La Trinité Sur Mer and its pleasure harbour
Renowned marina for its numerous boats' races not to mentioned its skippers, La Trinité-sur-Mer has also the charm of a family seaside resort. More about La Trinité-sur-Mer
Carnac and its mégaliths
Dating back from the 4 500 BC, these renowned menhirs were erected in rows for over 4 kms. From April till October, because of its reputation, the entrance to the site is only permitted if you join one of the guided tours that will give youall the keys to understand this « astronomic » work. www.ot-carnac.fr
Quiberon and its peninsula
Wide open on the Atlantic Ocean, this renowned seaside resort is ideally set and the variety of its landscapes will astound you. The inescapable "Wild Coast" will show you the power of the ocean with its huge waves hitting constanly the cliffs but also, at the same time , the beauty of it.
Quiberon is also the leaving port for a boat trip to the islands of Houat, Hoëdic and Belle-Ile, well-known for being the biggest island of Brittany.
Belle-Ile and its citadel
Located 8 miles away from the coast of Quiberon, Belle-Ile-en-Mer is the main island in The Ponant group and the largest in Brittany. You will be seduced by its contrasting landscapes, lights and colours: from the "Pointe des Poulains", well-known for its lighthouse and its outstanding view to the "Aiguilles de Port Coton" painted by the French Impressionist Monet, witness of the fierceness of sea and wind, not to forget the imposing mass of the citadel Vauban overhanging the port of Le Palais. More about Belle-Ile-en-Mer
Houat and Hoedic islands, «duck» and «tiny duck» in breton, are as attractive as Belle-Ile but are less visited. This is one of the reasons why they are worth visiting. Discover the villages of Houat and Hoëdic on foot, their fishing harbour and their sandy beaches.
Auray and its old fishing harbour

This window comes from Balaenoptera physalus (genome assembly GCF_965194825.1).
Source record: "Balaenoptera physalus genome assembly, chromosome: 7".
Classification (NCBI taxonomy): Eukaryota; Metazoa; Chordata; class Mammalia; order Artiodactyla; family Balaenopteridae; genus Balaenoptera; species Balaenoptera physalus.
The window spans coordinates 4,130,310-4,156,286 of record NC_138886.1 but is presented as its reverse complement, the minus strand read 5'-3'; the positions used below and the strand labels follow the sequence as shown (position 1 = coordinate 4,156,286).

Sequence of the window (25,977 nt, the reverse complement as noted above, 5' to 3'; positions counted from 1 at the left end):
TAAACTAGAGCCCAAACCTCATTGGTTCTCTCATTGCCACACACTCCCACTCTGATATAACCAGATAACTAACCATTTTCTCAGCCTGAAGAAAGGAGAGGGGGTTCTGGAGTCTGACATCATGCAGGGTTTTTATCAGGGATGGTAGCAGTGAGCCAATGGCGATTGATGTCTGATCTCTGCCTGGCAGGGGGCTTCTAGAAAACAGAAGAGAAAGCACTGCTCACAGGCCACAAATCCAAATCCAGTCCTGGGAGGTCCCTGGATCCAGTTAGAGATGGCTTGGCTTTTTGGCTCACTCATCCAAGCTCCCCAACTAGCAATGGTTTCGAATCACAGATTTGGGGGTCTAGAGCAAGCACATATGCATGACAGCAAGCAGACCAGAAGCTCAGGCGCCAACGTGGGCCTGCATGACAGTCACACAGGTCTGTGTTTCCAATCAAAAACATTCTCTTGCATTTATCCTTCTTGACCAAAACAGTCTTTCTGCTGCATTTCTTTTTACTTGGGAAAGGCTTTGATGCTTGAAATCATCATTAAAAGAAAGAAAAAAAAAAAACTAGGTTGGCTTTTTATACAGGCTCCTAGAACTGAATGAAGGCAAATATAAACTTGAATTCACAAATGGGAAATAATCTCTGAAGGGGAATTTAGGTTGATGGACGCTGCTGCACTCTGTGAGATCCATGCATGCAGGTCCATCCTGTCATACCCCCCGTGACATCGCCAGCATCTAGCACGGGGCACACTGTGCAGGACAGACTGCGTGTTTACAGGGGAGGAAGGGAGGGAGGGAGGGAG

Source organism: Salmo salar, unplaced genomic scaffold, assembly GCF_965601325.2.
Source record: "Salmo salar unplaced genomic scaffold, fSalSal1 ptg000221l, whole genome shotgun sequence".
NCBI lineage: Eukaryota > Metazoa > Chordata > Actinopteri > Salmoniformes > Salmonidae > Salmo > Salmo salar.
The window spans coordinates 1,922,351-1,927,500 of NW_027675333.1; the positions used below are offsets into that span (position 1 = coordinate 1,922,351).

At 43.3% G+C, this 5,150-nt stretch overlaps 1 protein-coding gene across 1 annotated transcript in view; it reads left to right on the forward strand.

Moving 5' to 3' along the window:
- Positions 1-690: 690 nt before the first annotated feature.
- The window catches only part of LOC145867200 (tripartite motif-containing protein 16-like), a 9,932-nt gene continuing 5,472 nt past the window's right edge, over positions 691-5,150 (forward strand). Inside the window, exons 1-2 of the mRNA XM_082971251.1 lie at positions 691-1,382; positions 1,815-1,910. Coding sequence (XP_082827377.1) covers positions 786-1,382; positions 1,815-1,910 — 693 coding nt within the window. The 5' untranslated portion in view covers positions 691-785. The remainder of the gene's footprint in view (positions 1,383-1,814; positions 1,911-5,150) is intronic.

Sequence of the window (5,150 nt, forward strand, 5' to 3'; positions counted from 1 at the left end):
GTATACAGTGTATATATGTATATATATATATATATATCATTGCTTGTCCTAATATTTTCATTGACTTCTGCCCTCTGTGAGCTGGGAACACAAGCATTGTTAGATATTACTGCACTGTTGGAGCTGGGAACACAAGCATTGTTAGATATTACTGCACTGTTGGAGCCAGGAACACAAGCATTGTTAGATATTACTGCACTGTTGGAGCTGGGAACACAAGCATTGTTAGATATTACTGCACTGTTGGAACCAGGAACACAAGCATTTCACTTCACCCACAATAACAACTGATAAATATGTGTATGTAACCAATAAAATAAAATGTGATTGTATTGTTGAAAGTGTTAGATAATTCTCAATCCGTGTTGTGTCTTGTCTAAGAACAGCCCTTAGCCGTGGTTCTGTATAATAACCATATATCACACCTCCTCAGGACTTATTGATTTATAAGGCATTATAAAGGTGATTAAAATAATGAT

Auray is a charming old town with its narrow, cobbled streets and half-timbered houses. Once the site of ducal residence, the town developed around its harbour, dedicated to Saint Goustan and separated from the main town by the Loc'h river. Enjoy at night the enlightments of Saint Goustan harbour.
Le Bono and its bridges
More than four hundred fishermen and a hundred fishing boats used to occupy this village at the far end of the river named after the village. Le Bono has become a peaceful village who has preserved its roots. This magnificent village located near Auray will fulfill the ones who love picturesque villages.
The Gulf of Morbihan and its island
One of "the most beautiful bays in the world", it conceals a little inland sea. The origin of its name, Mor Bihan (little sea in Breton), is linked to a legend that says there is an island for every day of the year.
In winter the bay plays host to one of the largest gatherings of wading birds in France. In summer, tourists are the new hosts and enjoy the beauty of an unspoilt landscape on a boat trip to either l'Ile aux Moines (Monks'island) or l'Ile d'Arz (captains'island), and not to forget the island of Gavrinis where its dolmen dates from about 3 500 BC.
Vannes and its battlements
Discover the former capital of the Dukes of Brittany, the Duchy's most important town where the maritime trade boomed in the 15th century. You will also find reminders of the Breton parliament which sat in the Cohue during the reign of the Sun King. And as well as the ramparts, cathedral, half timbered houses and classical mansion, Vannes has also a considerable 19th century built heritage.
The ria of Etel and its rivers
The river is best known for the underwater sandbar at its entrance, which moves with the wind and currents but disappears at high tide. A semaphore indicates when boats can pass – not during high winds or at low tide; it is occasionally possible to visit.
Further north is the tiny islet of St Cado, a former sardine port, which is reached from the mainland by a short stone bridge. Its pretty whitewashed houses conceal a 12th-century chapel on the site of a 6th-century structure founded by Cado, a Welsh prince. Between the mainland and the islet, a former oyster farmer's cottage sits alone on a rock in the middle of the river – you’ll see it on many postcards.